Noosa pest manager Jay Turner explains his cautious attitude towards the use of treated timber, giving some examples of why termites should not be underestimated.

Throughout my training as a termite tech, I was constantly reminded that treated timbers are purely resistant to termite attack, rather than being ‘termite proof’! Whether it was on the job by my mentors or during my schooling, I was regularly told how treated timbers only gave termites a ‘gut ache’, it didn’t stop a determined termite attack. The termites could still build their mud leads up and over treated timber, up cracks or splits in the timber and even up through the core of the untreated section of timber.

After becoming a fully qualified termite technician, it didn’t take long to see many such examples, especially when moisture was involved, whether it be due to a leaky shower or treated timber in direct contact with wet or very moist soil. Witnessing Nasutitermes sp. construct a lead up the outside of a treated pine pole or Coptotermes sp. destroy some treated framing timber left on the ground in the weather for a few years, is pretty common. But it was only recently that I came across a great example of termites actually eating their way up the ‘guts’ of relatively dry treated timber (main picture above)!

I constantly use these examples to stress to my clients the importance of regular inspections despite them having a termite management system installed during construction. We all know that not all treated timbers are the same, with not only different levels of treatment (H1-H6), but different preservatives used (CCA, ASQ, LOSP, PEC, etc). Even the penetration of the same treatment into the same timber type using the same process can vary for a number of reasons; moisture content during treatment, sapwood content and thickness of timber, just to name but a few.

A good example of this is when we occasionally see a treated paling fence, where one or two palings have been completely ‘smashed’ by termites yet the remainder of the palings remain untouched.

The depth of penetration of the preservative has always been a topic of debate for myself with many builders, lumber dealers and other fellow termite industry professionals. The opinions are just as variable as the level of treatment itself. Interestingly though, the treatment of freshly cut ends of treated timbers has always been strongly recommend by our industry, but barely if ever performed by the tradesman cutting the timber. So it is always reassuring when we see first-hand examples of what we preach and recommend.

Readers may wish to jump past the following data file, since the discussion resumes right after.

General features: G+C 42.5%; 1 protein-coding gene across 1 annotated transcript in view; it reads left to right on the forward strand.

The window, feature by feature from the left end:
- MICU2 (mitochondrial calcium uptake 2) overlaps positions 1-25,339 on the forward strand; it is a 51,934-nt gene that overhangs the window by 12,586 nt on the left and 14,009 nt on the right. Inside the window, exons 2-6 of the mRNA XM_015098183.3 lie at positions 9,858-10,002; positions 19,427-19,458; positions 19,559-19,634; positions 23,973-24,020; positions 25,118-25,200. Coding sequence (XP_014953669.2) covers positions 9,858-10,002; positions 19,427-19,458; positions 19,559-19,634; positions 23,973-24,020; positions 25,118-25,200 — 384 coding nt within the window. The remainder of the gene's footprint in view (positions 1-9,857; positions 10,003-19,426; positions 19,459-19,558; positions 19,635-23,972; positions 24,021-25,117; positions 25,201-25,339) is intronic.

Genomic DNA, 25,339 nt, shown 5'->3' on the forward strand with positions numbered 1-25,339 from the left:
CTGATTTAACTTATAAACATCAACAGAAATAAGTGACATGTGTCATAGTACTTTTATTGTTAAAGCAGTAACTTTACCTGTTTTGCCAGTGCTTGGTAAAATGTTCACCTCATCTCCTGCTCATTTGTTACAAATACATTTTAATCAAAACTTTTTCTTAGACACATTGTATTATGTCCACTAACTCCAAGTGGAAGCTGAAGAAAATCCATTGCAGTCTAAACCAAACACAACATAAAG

During a recent standard annual termite inspection on a relatively new suspended floor home, I quickly observed the client had enclosed an area to create a bit of a storage facility beneath the home. The client had tried to do the right thing by using treated timber, however the timbers were in direct contact with the sandy soil, leading up to the house itself. So, as I recommend for all potential bridging points such as this, I quickly made the recommendation to ‘trim’ or cut the timber to separate the direct connection with house.

Treated timber in contact with the ground

Before I had even finished the how and why part of the conversation, the client had dragged out his reciprocating saw and started to make the recommended adjustments. What we both observed next could not have been scripted any better. Just as I had forewarned, termites had already started munching their way up the core of the treated framing timber, totally concealed! However what I would not have predicted was the species responsible for this potential breach.

Microcerotermes sp. is a very common species in my area but is only occasionally detected in housing timbers. However, in this case, I guess they decided to make an exception to the rule and reminded me not to underestimate them.

Trimming of the remaining timbers revealed a similar scenario in four of the six vertical timbers. The highest they had travelled was only a few inches above ground level, so they still had a long way to go, but that was enough for the client to totally rethink his design and make some serious changes beyond just trimming the timbers.

Timber ‘trimmed’ to break the bridge between the soil and the house

There are days when I feel everything I am reporting on are just generic recommendations to keep my insurer happy, but it’s on days like these and clients like this that make my (our) job so rewarding. It also reminds me that just because I haven’t seen it happen, it doesn’t mean it can’t happen and that no matter how much we think we know, we are constantly learning and seeing new things.

Jay Turner, Owner, Laguna Pest Control, Noosa

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